California DMV Partners with Tezos for Digital Car Titles

California’s DMV will work with Tezos to build its own private blockchain to make managing car titles easier.

A silver truck driving through a rainy night.
  • The DMV is building a private version of the Tezos blockchain to manage vehicle titles. 
  • The department wants to combat the perception that it’s lagging in tech. 
  • Blockchain technology has many potential use cases in government.

Long lines at the DMV may soon be a thing of the past, at least in California. The agency is partnering with Tezos to streamline the process of transferring vehicle titles. 

California’s Department of Motor Vehicles (DMV) partnered with Tezos blockchain and crypto software firm Oxhead Alpha to create its private blockchain. 


The DMV’s distributed ledger would be a private version of the Tezos blockchain. The agency thinks a private blockchain would be more secure than a public one. 

The ledger would contain all data from the state’s database, which would help the agency combat title fraud. It would also enable owners to transfer ownership of vehicles through the blockchain. 

Ajay Gupta, the chief digital officer at the California DMV, revealed the collaboration in an interview with Fortune

Gupta said the agency hopes to create its own “shadow ledger” in the next three months. After that, the DMV would be ready to build customer-facing applications. 

“The DMV’s perception of lagging behind should definitely change,” said Gupta.

Blockchain Use Cases in Government 

While cryptocurrency is still far from mainstream acceptance, blockchain tech may have already reached it. Both private and public institutions are embracing the benefits of distributed ledger tech.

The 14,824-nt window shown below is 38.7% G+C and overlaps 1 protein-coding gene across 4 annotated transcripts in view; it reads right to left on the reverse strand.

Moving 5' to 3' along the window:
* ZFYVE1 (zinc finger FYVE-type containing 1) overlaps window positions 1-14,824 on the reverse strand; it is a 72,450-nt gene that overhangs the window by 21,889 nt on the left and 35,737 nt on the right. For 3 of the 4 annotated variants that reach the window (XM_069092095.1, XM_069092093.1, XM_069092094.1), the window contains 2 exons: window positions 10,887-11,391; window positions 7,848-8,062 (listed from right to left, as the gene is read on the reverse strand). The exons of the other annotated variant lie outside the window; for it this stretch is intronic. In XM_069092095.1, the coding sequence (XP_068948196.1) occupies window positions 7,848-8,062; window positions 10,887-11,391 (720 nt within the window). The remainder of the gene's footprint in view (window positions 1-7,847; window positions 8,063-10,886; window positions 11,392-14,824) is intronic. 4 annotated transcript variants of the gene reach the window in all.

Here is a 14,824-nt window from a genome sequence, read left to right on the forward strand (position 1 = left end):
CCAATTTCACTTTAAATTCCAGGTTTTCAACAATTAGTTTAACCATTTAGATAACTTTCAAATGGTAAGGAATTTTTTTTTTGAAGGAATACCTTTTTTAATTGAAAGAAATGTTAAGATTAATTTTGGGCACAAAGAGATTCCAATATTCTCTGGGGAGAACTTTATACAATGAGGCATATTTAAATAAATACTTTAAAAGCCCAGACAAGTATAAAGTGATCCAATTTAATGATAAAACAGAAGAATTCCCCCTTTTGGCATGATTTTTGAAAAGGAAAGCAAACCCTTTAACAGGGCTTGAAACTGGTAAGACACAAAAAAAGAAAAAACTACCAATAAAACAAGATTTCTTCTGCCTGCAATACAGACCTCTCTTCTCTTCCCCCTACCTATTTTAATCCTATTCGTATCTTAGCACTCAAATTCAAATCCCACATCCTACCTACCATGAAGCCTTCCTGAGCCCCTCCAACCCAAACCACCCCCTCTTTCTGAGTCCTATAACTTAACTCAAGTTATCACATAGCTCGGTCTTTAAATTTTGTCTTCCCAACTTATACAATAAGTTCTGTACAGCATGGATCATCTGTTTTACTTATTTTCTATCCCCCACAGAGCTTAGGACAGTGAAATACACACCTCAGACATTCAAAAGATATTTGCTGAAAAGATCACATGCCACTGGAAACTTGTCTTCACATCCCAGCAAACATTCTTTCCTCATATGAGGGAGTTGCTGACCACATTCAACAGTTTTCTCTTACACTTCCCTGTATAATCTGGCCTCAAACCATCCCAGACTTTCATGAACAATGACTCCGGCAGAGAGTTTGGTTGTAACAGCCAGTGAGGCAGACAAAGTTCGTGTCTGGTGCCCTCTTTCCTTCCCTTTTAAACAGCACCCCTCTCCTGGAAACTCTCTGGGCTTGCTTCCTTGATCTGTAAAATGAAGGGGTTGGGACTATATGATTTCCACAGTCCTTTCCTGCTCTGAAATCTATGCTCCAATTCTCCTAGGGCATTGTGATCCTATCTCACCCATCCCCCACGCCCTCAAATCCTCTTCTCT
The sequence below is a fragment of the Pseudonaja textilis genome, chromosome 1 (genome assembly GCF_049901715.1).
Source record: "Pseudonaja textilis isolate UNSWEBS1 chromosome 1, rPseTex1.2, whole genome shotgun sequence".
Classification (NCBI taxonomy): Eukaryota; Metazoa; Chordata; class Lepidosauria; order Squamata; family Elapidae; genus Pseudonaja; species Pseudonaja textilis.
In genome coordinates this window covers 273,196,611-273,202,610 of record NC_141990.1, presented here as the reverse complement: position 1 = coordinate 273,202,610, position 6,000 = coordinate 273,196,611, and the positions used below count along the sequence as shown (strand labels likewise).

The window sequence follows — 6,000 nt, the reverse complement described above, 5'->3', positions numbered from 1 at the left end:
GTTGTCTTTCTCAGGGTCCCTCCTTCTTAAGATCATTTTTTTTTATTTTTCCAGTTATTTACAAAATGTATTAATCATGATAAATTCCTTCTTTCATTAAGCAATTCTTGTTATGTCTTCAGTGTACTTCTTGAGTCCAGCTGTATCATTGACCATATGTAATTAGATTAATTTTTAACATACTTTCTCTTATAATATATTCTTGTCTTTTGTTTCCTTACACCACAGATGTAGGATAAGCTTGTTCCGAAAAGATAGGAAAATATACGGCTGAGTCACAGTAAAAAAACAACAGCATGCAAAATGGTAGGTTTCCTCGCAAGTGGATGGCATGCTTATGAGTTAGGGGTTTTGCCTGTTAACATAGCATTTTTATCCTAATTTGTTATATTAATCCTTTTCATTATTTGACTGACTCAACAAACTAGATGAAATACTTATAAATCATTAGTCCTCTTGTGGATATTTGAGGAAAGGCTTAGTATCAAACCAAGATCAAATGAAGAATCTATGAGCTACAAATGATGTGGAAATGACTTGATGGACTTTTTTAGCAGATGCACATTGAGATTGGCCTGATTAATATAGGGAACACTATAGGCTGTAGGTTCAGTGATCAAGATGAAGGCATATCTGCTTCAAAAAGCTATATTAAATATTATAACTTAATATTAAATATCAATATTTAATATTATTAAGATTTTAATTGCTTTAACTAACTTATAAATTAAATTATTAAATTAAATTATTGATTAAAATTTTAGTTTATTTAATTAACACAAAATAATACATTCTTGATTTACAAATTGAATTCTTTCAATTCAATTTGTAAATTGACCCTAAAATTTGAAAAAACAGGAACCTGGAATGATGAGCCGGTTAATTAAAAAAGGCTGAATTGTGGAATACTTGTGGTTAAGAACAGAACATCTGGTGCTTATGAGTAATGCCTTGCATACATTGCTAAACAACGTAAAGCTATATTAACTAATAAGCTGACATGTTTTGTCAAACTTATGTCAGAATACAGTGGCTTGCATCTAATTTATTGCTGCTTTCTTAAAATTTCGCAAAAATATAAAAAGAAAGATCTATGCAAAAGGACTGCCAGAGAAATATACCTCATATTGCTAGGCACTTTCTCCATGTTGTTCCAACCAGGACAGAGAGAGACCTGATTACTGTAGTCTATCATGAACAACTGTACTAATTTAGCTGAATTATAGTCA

The DMV blockchain network is just one example that highlights the potential use cases for blockchain tech in government. 

For instance, blockchain software firm ConsenSys details several DLT use cases in government. For instance, blockchain tech could help power all the technical units in future smart cities without overwhelming current infrastructure.

Moreover, many central banks are already looking into blockchain-based Central Bank Digital Currencies (CBDCs).  

Blockchain can also help track educational credentials, land deeds, and tax receipts. The technology may track student loans, social security payments, or vaccination status.

On the Flipside

  • Not everyone is enthusiastic about the use of this tech in government. Some believe blockchain technology could lead to less privacy and autonomy for citizens. 

Why You Should Care

Aside from spending less time waiting in lines at the DMV, crypto traders have other reasons to care about this development. If governments use blockchain tech more, this could remove some objections critics have about crypto. 

This article is for information purposes only and should not be considered trading or investment advice. Nothing herein shall be construed as financial, legal, or tax advice. Trading forex, cryptocurrencies, and CFDs pose a considerable risk of loss.

David Marsanic

David Marsanic is a journalist for DailyCoin who covers the intersection of crypto, traditional finance, and government. He focuses on institutionalized crypto entities like major cryptocurrency exchanges and Solana, breaking down complex topics into easy-to-understand writing. David's prior experience as a business journalist at various crypto and traditional news sites has enabled him to maintain a critical approach to news while adhering to high journalistic integrity standards.